During my expository unit, students in my class complete various activities prior to writing about their dream house, design a theme park, come up with their own restaurants, and describe their dream schools.

    We do all kinds of activities that revolve around skills: writing excellent leads, writing similes, metaphors, and other figurative language, dialogue, vivid vocabulary, etc.

    Of course I teach the formats for the types of writing they are expected to produce, but once they are familiar with the format, they have a lot of choice. Whether a student wants to write about how his father is his hero, how he wants to be a chef when he grows up, or his memorable summer adventure at the Smithsonian Air and Space Museum is his choice. My students develop an inspiration list at the beginning of the year for writing and keep it close by.

    Oddly, I add that the advanced classes can have more fun. Advanced students are curious and thirsting for new exposures to all kinds of topics. This is my fourth year teaching advanced fourth grade (and my eighth year teaching overall)... you go more in-depth and most certainly do not have to rush.
     
  7. Aussiegirl

    Aussiegirl Habitué

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    Jul 28, 2011

    Ms. Jasztal - what great inspirational ideas. I am so sick and tired of the districts harping on the testing :mad:- We are teaching our kids for their futures, not for the end of year state exam. (A new thread could be opened on that topic :D)

    This year we have new standards for language arts and it does mention that the focus should be on persuasive and expository writing. I teach my kids how to do all types of writing. We do a foldable with basic info about each type of writing and we refer back to that as we begin working on each type. I love some of your ideas and will incorporate some of them this year! We all need to keep our excitement alive and not feel so bound by the standards. They are minimums - we can go so much further, especially with our advanced students.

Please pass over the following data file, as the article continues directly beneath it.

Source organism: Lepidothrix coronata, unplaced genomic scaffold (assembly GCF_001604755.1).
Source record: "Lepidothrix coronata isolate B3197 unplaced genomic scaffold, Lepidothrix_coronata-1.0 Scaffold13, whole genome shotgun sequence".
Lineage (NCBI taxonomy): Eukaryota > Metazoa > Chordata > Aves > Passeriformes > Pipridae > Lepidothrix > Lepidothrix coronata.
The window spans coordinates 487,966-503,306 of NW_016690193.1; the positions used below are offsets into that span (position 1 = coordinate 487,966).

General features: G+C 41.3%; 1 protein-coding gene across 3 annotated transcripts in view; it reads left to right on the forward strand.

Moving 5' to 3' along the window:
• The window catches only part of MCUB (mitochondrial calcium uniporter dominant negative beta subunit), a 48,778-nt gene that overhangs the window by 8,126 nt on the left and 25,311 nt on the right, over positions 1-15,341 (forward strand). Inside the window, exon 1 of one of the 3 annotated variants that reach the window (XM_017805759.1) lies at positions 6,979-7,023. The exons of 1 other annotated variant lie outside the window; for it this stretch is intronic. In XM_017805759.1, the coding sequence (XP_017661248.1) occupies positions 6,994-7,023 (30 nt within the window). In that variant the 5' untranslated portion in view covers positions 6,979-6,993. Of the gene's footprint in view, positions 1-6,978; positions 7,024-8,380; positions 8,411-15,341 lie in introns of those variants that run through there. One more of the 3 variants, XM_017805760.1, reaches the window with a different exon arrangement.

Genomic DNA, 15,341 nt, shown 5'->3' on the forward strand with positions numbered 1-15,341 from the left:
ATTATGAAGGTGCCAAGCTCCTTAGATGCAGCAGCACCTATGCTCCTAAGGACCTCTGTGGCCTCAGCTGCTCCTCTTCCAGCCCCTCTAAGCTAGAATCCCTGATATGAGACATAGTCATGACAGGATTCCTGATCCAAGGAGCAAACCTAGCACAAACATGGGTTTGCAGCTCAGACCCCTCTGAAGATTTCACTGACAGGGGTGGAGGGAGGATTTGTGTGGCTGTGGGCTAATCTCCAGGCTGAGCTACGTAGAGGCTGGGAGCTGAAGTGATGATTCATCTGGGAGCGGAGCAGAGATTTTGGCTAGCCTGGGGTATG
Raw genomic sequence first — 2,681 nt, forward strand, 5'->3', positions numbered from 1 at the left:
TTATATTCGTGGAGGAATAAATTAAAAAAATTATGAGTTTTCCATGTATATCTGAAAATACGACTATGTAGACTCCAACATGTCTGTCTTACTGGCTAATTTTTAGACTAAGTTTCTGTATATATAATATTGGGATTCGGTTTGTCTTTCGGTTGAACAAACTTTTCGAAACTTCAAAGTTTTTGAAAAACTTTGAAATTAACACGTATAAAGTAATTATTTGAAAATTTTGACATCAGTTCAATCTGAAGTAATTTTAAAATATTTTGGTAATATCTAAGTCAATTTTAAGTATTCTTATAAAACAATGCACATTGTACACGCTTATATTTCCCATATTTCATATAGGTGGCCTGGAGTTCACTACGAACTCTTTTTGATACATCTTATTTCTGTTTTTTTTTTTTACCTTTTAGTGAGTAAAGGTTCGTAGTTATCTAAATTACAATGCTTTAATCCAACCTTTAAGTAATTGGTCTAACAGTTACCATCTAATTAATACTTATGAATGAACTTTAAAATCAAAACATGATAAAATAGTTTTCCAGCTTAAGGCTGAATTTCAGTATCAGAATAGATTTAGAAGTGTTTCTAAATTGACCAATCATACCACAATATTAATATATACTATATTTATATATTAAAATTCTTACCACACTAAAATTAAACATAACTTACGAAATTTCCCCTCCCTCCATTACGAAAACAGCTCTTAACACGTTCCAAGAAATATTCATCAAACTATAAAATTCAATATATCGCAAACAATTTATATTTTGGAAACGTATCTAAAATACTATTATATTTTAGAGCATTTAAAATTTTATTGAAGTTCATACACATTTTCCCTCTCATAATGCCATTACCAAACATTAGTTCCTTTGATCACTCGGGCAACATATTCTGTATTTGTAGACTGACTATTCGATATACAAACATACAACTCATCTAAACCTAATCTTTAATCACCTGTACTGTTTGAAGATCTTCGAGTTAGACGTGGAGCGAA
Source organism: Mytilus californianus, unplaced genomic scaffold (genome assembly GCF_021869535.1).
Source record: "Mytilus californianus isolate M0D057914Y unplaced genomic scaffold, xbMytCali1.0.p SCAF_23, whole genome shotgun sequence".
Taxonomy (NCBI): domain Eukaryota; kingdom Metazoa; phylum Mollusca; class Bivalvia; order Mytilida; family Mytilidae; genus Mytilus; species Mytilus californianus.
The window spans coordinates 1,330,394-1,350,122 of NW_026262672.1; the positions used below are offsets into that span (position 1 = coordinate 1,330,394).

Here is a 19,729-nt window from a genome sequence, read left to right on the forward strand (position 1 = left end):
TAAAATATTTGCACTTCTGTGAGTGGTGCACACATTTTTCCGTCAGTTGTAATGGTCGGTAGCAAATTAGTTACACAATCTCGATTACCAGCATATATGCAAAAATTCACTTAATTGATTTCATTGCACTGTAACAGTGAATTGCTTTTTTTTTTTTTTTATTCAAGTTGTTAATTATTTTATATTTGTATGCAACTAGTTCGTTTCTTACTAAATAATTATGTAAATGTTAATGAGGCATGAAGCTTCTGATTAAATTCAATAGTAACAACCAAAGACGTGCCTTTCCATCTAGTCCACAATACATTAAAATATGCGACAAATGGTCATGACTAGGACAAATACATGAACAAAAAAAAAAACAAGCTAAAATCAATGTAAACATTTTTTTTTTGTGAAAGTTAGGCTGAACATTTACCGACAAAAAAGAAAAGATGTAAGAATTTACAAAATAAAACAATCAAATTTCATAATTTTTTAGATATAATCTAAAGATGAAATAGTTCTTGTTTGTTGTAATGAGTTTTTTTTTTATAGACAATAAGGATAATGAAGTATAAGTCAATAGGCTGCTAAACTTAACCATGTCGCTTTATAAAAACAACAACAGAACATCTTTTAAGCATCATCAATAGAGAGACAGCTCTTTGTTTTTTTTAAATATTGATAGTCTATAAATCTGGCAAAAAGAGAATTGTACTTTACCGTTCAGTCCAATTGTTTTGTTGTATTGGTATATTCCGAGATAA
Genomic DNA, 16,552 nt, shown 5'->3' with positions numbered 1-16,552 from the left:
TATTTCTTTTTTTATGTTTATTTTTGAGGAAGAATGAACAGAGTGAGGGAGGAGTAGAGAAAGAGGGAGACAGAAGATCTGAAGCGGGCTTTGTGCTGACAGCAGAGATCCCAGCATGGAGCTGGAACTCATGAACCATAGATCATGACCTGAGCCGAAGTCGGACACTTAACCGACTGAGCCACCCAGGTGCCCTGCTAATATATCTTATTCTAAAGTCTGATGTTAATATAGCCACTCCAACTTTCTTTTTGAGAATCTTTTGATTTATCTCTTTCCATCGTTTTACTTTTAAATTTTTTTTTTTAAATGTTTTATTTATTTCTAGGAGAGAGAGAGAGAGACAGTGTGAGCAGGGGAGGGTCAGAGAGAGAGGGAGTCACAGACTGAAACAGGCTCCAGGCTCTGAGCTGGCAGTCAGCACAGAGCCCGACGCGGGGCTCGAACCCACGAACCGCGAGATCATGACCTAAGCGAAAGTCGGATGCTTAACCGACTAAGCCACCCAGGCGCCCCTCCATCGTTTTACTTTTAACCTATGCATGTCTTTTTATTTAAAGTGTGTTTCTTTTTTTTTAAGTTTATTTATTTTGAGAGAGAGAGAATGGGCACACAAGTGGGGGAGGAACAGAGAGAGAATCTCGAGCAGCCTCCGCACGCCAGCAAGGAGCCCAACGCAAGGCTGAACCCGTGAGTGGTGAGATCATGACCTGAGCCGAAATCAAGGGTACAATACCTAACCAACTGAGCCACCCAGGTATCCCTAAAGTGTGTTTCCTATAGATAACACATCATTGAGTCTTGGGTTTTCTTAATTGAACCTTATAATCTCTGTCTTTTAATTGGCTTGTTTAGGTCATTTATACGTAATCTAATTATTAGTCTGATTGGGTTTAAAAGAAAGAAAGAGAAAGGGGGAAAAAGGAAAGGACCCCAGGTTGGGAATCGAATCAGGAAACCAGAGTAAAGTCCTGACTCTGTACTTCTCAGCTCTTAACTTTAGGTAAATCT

8. Aussiegirl

    Aussiegirl Habitué

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    Jul 28, 2011

    Croissant, I encourage you to look beyond the standards. There are many opportunities to include the other types of writing. Bellwork is a great time to assign a freewrite that could be descriptive, fantasy, etc. Use mentor texts that students can use to model their own writing. After writing basics are covered, let them choose their own genre once in a while or give them a choice of topics. I don't know how the standards based exams are in your state, but most of the time our writing prompts are broad enough that a student usually can choose to write the essay as expository or descriptive, expository or narrative, narrative or descriptive...

    The advanced classes are not necessarily having more fun - they have more choice and chances to explore. They are still writing. They are doing more writing than the kids who are struggling!

    Good luck! You'll do fine.

    Ms. Jasztel has wonderful ideas. I hope you are able to incorporate some of them.
     
  9. Croissant

    Croissant Comrade

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    Jul 28, 2011

    Thank you all. Oddly, now that I've gotten in my classroom to start arranging/decorating, I'm feeling more sure that I'll be able to come up with some good stuff. I guess all the bulletin board building has restarted my creative juices ;)
     
  10. Ms.Jasztal

    Ms.Jasztal Maven

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    Jul 29, 2011

    Don't be a humdrum, by-the-book, "Wellllll, I guess I have to succumb to that like everyone else" kind of teacher. You can still do so many awesome things. And in sixth grade, the kids are even more creative than my students... or should be. :)

    In my writing center, I have cookbooks, home magazines, paint chips, thesauri (?!... I guess that is the plural form), prompts (if a student needs inspiration during choice writing... some kids like prompts), photos, and much more. Soon, I will share photographs of my area, though the table I am using needs to be painted and fixed up. I personally believe kids do better when they have the tools to be creative!